Getting Over Yourself

May 30, 2011

What would Will Rogers do?

Filed under: Observations — Barbara Rocha @ 1:17 pm
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I’m sure there are current role models for being able to observe life without making it personal. Will Rogers, as can be seen in the above article/link, was welcome by people on all parts of the political spectrum even though he publicly didn’t agree with those people.

A good example of removing the ego and not giving or taking things personally.


May 24, 2011

Feeling anxious in front of a crowd

Filed under: Tips — Barbara Rocha @ 12:39 pm
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If you’re anxious, you’re probably wondering how it’s going to turn out. Will you remember what to say? Will you say something stupid? Will you make yourself look bad? The irony is that the more time you spend worrying about those things the less time you’re spending on something productive. That worry isn’t productive. And because you’re not keeping your eye on the prize, you’re steering yourself away from the good you could do for this audience and creating high anxiety for yourself.

If you’ll stop worrying about doing a good job and concentrate on delivering something useful to your audience, you’re much more likely to connect with them and get the desired outcome.

It’s not about you. Don’t make about you. Let go of the anxiety. Make everybody happy.

Watch for those political one-liners

Filed under: Observations — Barbara Rocha @ 12:08 pm
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You may need thick skin to run for office but you also need a supply of one-liners to effectively turn away potential attacks or someone trying to lead you down the negativity path.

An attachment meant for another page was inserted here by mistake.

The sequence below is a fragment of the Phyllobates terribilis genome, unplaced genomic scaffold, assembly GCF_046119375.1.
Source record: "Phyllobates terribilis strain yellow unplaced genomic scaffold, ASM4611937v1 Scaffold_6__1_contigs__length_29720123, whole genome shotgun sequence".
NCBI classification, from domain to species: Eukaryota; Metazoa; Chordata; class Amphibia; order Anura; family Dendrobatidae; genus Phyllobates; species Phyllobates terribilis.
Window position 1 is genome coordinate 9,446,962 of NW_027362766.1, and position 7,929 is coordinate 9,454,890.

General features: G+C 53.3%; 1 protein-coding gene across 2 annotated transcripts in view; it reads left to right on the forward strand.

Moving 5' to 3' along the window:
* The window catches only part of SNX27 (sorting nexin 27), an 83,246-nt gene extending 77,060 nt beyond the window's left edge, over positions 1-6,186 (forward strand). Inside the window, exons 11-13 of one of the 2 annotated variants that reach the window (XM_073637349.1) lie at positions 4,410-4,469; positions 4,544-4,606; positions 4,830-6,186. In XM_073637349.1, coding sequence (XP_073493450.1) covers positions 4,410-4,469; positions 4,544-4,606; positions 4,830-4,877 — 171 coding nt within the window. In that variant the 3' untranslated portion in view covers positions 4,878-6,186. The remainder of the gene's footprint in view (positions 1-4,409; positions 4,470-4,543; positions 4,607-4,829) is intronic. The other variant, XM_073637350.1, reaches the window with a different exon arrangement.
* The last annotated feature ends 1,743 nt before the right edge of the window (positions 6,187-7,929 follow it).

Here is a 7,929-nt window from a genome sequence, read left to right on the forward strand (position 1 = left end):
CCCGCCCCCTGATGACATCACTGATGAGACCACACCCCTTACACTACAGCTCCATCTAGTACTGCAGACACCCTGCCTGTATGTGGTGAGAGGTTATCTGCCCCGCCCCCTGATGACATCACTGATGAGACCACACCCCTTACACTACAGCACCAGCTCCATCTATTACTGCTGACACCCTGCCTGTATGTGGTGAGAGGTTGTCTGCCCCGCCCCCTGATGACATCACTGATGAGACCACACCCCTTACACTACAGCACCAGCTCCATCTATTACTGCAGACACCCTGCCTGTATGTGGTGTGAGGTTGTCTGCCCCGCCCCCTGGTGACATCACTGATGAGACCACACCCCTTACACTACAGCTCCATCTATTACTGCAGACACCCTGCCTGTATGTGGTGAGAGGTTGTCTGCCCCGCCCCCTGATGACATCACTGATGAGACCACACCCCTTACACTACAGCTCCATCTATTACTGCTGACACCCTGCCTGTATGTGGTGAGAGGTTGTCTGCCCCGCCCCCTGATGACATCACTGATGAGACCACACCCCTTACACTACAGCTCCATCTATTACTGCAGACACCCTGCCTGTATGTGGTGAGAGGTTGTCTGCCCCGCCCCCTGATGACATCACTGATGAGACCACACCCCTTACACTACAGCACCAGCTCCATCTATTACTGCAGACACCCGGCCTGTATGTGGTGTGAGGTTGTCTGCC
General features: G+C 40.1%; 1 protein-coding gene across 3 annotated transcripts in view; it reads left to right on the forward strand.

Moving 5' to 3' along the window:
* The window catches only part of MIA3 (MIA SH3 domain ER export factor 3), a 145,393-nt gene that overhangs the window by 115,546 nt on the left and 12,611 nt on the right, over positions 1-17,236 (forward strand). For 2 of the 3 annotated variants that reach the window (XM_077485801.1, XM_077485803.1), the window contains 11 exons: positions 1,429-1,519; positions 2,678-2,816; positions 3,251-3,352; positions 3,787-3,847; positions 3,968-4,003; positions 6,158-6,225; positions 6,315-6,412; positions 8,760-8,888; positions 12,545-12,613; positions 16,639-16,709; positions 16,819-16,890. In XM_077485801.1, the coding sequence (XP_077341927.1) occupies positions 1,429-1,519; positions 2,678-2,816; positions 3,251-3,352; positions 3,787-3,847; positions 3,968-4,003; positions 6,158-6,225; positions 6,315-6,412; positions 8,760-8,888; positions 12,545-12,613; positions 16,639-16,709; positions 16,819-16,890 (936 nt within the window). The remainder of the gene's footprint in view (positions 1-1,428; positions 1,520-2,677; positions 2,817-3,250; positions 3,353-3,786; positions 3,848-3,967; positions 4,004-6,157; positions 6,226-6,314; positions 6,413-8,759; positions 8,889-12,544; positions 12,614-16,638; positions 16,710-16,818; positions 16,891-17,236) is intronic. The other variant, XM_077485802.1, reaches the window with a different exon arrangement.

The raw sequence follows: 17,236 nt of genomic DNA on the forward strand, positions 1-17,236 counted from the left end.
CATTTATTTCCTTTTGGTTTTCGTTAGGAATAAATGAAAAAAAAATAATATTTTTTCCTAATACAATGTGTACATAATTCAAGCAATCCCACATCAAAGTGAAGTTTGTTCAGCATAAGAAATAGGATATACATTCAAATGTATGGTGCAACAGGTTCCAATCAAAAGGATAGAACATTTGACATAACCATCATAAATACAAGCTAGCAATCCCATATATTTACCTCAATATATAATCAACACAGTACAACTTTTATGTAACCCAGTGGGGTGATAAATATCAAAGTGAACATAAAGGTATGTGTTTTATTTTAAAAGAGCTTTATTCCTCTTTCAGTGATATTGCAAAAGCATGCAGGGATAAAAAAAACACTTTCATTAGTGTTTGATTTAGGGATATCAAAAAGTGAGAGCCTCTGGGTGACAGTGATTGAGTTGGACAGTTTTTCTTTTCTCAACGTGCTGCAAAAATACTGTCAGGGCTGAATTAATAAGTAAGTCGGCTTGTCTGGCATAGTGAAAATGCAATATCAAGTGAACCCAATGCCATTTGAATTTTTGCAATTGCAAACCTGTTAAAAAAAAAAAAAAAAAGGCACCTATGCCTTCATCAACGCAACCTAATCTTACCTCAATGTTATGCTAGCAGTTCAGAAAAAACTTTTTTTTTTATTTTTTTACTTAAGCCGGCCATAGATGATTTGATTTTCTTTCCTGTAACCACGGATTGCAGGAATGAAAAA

It’s the perfect season to keep your ears open and be ready to jot down the many examples of what seems to be quick wit (and sometimes is). Those one-liners may also be evidence of a good strategy of identifying possible points of attack and being ready with those one-liners that turn a possible negative into a positive.

Jack Kennedy probably wouldn’t have gotten to The White House without some of the gems he used to turn the conversation. Ronald Reagan mastered the art as have others. And currently, former Governor Tim Pawlenty when questioned about whether he had enough charisma to beat Barack Obama responded, “I’m not running for Entertainer-in-Chief. These are serious times . . . .”

If you know you’re going to face opposition to an idea or position, work on some one-liners of your own. Listen to candidates; learn from their triumphs and mistakes. It’s helpful to be prepared with a short, friendly, non-threatening come back. And most of all, don’t ever take it personally, because if you do, no matter how good the one-liner, you’ll lose the audience.

May 3, 2011

Donald Trump as President?

Filed under: Observations — Barbara Rocha @ 9:26 am

You can get a good start on your education as a speaker by watching Donald Trump. He carries himself as though he belongs wherever he is–he accepts that the space he is in belongs to him. He always speaks with authority, so even the most mundane pronouncement comes across as the final word on that subject. He and George Bush both swagger, but there’s a big difference in the way they do it and how it comes across. (The Donald’s swagger is smoother and works better than Bush’s.)

It’s good to use your space, to be comfortable in your own skin, and to speak with authority. It would work better if he could tell the difference between meaningful and trivial subjects.

Watch him for those things that work for him, and watch him for those that don’t. Speaking with authority when you’re wrong, or speaking with authority on subjects that don’t deserve that much attention works against you. Maybe Donald Trump can get away with it, but I’m pretty sure the rest of us can’t.

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